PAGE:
Nevada, Hong Kong shelter planners learn to see like dogs

From ANIMAL PEOPLE, October 2002:

INCLINE VILLAGE, Nevada– The Pet Network of North Lake
Tahoe had a lot to show off on August 25, as host of the 2002
Conference on Homeless Animal Management and Policy shelter tour,
beginning with the two-year-old shelter itself.
The talking points–except for one –were neatly set forth on
fact sheets inside a folder given to each of the 25 CHAMP visitors.
The point omitted, the most remarkable of all, is that
approximately 250 residents of Incline Village and nearby communities
volunteer for the Pet Network, contributing 400 to 600 service hours
per month.

This was left out, director of development and public
relations Therese Flanagan told ANIMAL PEOPLE, because none of the
staff and board realized how unusual their community participation
level is: Incline Village has just 9,000 human residents, many of
whom are in town only during the ski season, or during the summer
months when Lake Tahoe is accessible.
The San Francisco SPCA, with as many as 2,100 volunteers,
and the Best Friends Animal Sanctuary, attracting as many as 2,500
in recent years, are a comfortable day’s drive to the west and
southeast, respectively. But those legendary organizations shimmer
like mirages in the Nevada desert.
Beyond those two, even the biggest shelters in the biggest
U.S. cities rarely have 250 volunteers. Relatively few have even 150.
Volunteer coordinator Betty Battle was not present to explain
how she recruits, trains, and motivates so many, but board member
John Stimm pointed toward one reason for the Pet Network success.

The next generation

“We are right next door to the high school,” he noted. “The
kids come over all the time to see the animals and meet their friends
on the corner, and we find ways to pull them in and get them
involved. Some take on jobs as a social activity, some do things
for us as class projects, and some are earning community involvement
points for their college applications,” and/or are earning Scouting
merit badges.
Flanagan added that the Pet Network also runs summer programs
for children under 14, many of whom become volunteers.
But there is also no shortage of adult help. Many rows of
volunteer badges in the check-in area confirm the numbers of Incline
Villagers who donate time on a regular basis. Besides socializing
and fostering animals, greeting visitors, running off-site adoption
events, and organizing fundraising activities, Stimm said,
volunteers handle most of the building and grounds maintenance,
including the snow removal, a frequent necessity from February until
as late as early June each year.
“This last winter,” Stimm added, “the heavy snow started in
Another reason for the heavy volunteer participation is that
the Pet Network itself began and grew as an all-volunteer group,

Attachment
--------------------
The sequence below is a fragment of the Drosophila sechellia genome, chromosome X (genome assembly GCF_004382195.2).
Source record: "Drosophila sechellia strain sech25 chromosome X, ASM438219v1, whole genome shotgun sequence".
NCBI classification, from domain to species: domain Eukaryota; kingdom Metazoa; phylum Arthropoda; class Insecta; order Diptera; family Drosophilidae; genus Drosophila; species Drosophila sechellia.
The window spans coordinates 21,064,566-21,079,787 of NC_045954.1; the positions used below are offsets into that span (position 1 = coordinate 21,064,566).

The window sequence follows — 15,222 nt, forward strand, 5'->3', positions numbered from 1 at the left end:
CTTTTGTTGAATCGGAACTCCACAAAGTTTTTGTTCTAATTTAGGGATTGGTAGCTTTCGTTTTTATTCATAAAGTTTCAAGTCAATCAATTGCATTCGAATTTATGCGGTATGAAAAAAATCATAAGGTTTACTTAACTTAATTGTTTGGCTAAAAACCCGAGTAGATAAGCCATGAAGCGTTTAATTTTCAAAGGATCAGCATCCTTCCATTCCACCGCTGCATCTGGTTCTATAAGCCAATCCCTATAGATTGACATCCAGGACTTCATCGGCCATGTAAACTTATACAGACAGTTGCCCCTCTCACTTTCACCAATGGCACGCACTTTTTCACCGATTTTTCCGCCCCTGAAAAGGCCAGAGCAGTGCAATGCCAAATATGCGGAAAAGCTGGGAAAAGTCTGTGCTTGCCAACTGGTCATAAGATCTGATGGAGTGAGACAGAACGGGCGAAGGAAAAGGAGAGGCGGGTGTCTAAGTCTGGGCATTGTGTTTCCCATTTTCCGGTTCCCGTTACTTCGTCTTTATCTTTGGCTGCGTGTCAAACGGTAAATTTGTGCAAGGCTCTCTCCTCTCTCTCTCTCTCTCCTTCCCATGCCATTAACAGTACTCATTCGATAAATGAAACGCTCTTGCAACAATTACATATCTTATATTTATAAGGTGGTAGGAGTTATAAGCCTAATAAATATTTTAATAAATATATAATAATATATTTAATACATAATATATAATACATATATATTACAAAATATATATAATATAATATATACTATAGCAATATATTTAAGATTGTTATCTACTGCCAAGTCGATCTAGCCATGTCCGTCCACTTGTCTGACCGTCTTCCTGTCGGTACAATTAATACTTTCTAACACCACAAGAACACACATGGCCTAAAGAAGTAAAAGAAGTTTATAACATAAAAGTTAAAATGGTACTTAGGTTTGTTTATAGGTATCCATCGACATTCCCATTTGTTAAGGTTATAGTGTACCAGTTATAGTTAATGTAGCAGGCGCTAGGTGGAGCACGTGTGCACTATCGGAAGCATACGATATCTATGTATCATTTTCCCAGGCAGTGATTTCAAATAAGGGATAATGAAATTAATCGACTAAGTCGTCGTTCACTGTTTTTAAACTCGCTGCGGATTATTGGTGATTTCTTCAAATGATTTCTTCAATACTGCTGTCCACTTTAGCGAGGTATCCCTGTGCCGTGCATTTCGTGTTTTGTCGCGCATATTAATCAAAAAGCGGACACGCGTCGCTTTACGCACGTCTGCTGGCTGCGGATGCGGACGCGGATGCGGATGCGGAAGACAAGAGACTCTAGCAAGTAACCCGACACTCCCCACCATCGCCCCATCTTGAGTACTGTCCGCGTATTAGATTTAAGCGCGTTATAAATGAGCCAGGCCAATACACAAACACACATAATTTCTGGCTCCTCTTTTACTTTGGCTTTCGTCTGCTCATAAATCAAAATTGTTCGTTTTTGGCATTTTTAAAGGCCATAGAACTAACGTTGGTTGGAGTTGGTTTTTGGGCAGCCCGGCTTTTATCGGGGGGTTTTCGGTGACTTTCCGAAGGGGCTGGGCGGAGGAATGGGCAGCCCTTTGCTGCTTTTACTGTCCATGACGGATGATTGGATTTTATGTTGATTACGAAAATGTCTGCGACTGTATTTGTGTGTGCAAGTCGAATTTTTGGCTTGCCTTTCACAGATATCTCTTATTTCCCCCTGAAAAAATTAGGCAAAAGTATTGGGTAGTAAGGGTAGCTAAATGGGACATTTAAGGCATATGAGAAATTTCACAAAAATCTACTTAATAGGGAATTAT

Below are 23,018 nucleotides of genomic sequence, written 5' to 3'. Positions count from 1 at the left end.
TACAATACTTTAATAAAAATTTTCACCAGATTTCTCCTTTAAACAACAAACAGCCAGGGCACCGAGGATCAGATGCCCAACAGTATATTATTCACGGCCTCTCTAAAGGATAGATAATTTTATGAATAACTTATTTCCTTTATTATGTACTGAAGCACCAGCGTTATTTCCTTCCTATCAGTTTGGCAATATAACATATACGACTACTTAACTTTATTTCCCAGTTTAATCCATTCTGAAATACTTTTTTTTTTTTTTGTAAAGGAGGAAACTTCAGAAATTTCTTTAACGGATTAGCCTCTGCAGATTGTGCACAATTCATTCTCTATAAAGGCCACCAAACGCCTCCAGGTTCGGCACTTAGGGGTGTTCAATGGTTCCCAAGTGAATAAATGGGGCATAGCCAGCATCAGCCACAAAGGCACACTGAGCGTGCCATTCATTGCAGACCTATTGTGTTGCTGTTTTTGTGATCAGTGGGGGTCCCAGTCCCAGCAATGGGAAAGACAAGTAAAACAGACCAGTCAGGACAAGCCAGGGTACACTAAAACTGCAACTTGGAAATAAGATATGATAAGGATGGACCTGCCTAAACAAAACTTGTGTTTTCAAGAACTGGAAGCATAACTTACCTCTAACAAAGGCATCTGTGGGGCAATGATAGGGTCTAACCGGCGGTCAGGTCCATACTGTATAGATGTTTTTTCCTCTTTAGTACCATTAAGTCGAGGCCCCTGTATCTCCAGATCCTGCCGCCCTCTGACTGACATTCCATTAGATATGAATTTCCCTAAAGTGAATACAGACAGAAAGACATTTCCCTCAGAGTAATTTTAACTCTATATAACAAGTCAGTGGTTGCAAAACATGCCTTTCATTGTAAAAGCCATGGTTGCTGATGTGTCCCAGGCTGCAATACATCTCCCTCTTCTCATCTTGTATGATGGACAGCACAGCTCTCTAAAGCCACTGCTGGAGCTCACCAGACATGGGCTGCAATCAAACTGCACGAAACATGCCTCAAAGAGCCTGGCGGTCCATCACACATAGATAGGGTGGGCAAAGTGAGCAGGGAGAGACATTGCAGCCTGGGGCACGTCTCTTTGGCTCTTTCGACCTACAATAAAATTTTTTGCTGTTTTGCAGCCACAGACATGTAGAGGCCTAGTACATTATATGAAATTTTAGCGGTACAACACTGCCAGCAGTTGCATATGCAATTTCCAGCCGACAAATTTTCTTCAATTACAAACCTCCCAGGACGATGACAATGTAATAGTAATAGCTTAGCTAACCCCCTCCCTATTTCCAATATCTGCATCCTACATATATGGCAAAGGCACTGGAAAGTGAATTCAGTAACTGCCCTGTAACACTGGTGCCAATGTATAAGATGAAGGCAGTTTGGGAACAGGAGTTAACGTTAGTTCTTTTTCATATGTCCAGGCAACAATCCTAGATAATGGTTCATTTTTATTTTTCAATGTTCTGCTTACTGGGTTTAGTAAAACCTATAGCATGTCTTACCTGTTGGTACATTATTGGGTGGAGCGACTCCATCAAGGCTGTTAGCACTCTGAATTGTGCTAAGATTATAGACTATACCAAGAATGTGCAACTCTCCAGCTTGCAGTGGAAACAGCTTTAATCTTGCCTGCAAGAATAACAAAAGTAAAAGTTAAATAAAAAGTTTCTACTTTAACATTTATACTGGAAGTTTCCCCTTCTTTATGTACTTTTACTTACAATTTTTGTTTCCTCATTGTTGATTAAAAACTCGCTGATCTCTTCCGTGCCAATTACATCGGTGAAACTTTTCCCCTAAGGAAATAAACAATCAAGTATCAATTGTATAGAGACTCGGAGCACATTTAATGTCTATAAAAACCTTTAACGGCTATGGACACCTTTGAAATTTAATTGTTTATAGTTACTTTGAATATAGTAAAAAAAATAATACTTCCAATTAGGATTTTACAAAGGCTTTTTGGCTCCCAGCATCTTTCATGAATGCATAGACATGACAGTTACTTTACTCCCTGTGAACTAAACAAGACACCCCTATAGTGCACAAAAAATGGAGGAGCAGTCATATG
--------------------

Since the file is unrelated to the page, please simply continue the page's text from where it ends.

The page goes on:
rescuing and placing animals from Carson
Animal Services in Carson City at first, and eventually expanding to
assist Reno Animal Services as well. For nearly eight years the Pet
Network had no one physical location and no paid staff, while
learning to make maximum use of the adoption boutiques at pet supply
stores in Carson City, Reno, and South Lake Tahoe, assisted by
interenet communications and advertising.
“The Pet Network is the next generation of animal welfare
organizations,” the 10-year-old group dares to proclaim in a program
information brochure. The shelter maintains a no-kill policy, but
accepts any dog or cat whose condition can be treated with a
reasonable hope of success, including a dog currently in the
rehabilitation area who required orthopedic surgery to straighten a
leg that was mangled in puppyhood by some sort of accident, and did
not set properly.
“We recently adopted out a 17-year-old cat,” adoptions
manager Adam Hulme said. “So far in 2002, we have euthanized three
animals,” each due to a painful and incurable medical condition.
During the 12 months before the CHAMP tour, the Pet Network
handled 1,029 animals in all: 768 cats, 256 dogs, and five other
small mammals. It averaged 86 adoptions per month, 77 of them
animals taken out of the Carson and Reno animal control shelters.
This enabled the Carson animal control shelter to virtually cease
killing cats, Flanagan said. The increase in adoptions over the
first year that the shelter was open was 173%.
“Our state-of-the-art facility is specifically designed for
optimum animal care and cleanliness, in a warm and social
environment for pets and people alike,” a membership information
brochure claims. The building lives up to the description.
Architect George Myers, a shelter specialist, did the basic
planning. Local architects made amendments to comply with the strict
Incline Village design requirements. The community is the most
affluent enclave within Washoe County, which stretches all the way
to Reno, and fronts on environmentally sensitive Lake Tahoe. The
shelter is right in the middle of the Nevada side of the community,
which flows into Brockway, California, less than a mile to the
north. There was considerable community opposition to siting it
where it is; the location preferred by many Incline Villagers would
have been away from town, near the sewage treatment plant.
That, the Pet Network board insisted, would send the wrong
message about the value and attractiveness of adoptable animals.
Except for the outdoor dog exercise yards, the Pet Network
shelter could pass for a church. It houses just 36 cats and 13 dogs
when at designed capacity, plus a veterinarian-operated private
boarding kennel which often has more dogs than the shelter side of
the building. Running the boarding kennel is a perquisite for the
shelter veterinarian.


The contrast between the relatively conventional boarding
kennel design and the side of the building housing the Pet Network
animals affords an all-under-one-roof demonstration of how the Pet
Network strategy differs. The boarded dogs inhabit barred cages.